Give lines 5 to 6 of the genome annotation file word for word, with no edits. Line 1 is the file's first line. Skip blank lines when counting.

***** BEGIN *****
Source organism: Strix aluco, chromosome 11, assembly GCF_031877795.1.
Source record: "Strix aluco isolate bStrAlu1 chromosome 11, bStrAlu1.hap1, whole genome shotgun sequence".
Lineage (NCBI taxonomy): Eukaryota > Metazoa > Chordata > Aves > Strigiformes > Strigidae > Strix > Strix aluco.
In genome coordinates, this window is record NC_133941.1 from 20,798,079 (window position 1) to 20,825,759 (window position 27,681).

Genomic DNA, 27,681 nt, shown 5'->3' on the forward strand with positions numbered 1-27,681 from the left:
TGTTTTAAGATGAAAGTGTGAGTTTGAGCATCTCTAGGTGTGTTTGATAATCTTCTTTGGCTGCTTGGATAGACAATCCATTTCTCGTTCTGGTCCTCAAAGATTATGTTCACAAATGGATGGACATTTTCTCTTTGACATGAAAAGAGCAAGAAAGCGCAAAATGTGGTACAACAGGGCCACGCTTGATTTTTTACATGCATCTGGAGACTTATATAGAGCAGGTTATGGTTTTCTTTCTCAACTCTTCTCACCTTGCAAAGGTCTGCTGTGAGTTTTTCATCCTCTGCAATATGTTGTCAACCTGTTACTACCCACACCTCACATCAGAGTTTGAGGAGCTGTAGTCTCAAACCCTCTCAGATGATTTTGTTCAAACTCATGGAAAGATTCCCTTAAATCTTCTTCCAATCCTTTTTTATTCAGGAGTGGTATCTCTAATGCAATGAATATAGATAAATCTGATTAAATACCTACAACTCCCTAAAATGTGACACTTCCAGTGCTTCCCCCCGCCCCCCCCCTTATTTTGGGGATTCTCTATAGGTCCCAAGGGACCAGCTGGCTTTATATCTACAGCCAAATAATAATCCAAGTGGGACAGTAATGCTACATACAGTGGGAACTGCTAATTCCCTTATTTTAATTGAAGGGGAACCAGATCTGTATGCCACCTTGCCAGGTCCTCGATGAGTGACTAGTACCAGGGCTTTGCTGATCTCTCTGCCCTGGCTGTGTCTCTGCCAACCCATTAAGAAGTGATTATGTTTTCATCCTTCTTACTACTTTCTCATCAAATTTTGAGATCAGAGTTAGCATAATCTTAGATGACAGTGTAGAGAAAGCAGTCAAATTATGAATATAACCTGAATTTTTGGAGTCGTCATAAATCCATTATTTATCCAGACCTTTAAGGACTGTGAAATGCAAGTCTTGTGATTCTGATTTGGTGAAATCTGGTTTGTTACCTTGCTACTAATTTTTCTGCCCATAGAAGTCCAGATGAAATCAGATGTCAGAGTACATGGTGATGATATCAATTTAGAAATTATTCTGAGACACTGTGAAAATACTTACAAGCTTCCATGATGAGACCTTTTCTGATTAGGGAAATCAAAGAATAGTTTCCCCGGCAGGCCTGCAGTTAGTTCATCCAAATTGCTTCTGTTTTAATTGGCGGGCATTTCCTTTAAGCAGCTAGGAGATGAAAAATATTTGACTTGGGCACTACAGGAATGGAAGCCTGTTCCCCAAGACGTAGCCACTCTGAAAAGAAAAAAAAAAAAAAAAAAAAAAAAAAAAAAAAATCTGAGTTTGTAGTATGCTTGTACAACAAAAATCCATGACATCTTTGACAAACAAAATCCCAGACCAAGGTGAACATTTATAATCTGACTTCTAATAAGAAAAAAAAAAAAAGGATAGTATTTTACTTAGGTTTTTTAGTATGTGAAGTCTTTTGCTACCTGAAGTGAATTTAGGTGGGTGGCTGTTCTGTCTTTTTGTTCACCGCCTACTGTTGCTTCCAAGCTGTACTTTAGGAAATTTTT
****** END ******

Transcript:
Genomic DNA, 27,681 nt, shown 5'->3' on the forward strand with positions numbered 1-27,681 from the left:
TGTTTTAAGATGAAAGTGTGAGTTTGAGCATCTCTAGGTGTGTTTGATAATCTTCTTTGGCTGCTTGGATAGACAATCCATTTCTCGTTCTGGTCCTCAAAGATTATGTTCACAAATGGATGGACATTTTCTCTTTGACATGAAAAGAGCAAGAAAGCGCAAAATGTGGTACAACAGGGCCACGCTTGATTTTTTACATGCATCTGGAGACTTATATAGAGCAGGTTATGGTTTTCTTTCTCAACTCTTCTCACCTTGCAAAGGTCTGCTGTGAGTTTTTCATCCTCTGCAATATGTTGTCAACCTGTTACTACCCACACCTCACATCAGAGTTTGAGGAGCTGTAGTCTCAAACCCTCTCAGATGATTTTGTTCAAACTCATGGAAAGATTCCCTTAAATCTTCTTCCAATCCTTTTTTATTCAGGAGTGGTATCTCTAATGCAATGAATATAGATAAATCTGATTAAATACCTACAACTCCCTAAAATGTGACACTTCCAGTGCTTCCCCCCGCCCCCCCCCTTATTTTGGGGATTCTCTATAGGTCCCAAGGGACCAGCTGGCTTTATATCTACAGCCAAATAATAATCCAAGTGGGACAGTAATGCTACATACAGTGGGAACTGCTAATTCCCTTATTTTAATTGAAGGGGAACCAGATCTGTATGCCACCTTGCCAGGTCCTCGATGAGTGACTAGTACCAGGGCTTTGCTGATCTCTCTGCCCTGGCTGTGTCTCTGCCAACCCATTAAGAAGTGATTATGTTTTCATCCTTCTTACTACTTTCTCATCAAATTTTGAGATCAGAGTTAGCATAATCTTAGATGACAGTGTAGAGAAAGCAGTCAAATTATGAATATAACCTGAATTTTTGGAGTCGTCATAAATCCATTATTTATCCAGACCTTTAAGGACTGTGAAATGCAAGTCTTGTGATTCTGATTTGGTGAAATCTGGTTTGTTACCTTGCTACTAATTTTTCTGCCCATAGAAGTCCAGATGAAATCAGATGTCAGAGTACATGGTGATGATATCAATTTAGAAATTATTCTGAGACACTGTGAAAATACTTACAAGCTTCCATGATGAGACCTTTTCTGATTAGGGAAATCAAAGAATAGTTTCCCCGGCAGGCCTGCAGTTAGTTCATCCAAATTGCTTCTGTTTTAATTGGCGGGCATTTCCTTTAAGCAGCTAGGAGATGAAAAATATTTGACTTGGGCACTACAGGAATGGAAGCCTGTTCCCCAAGACGTAGCCACTCTGAAAAGAAAAAAAAAAAAAAAAAAAAAAAAAAAAAAAAATCTGAGTTTGTAGTATGCTTGTACAACAAAAATCCATGACATCTTTGACAAACAAAATCCCAGACCAAGGTGAACATTTATAATCTGACTTCTAATAAGAAAAAAAAAAAAAGGATAGTATTTTACTTAGGTTTTTTAGTATGTGAAGTCTTTTGCTACCTGAAGTGAATTTAGGTGGGTGGCTGTTCTGTCTTTTTGTTCACCGCCTACTGTTGCTTCCAAGCTGTACTTTAGGAAATTTTT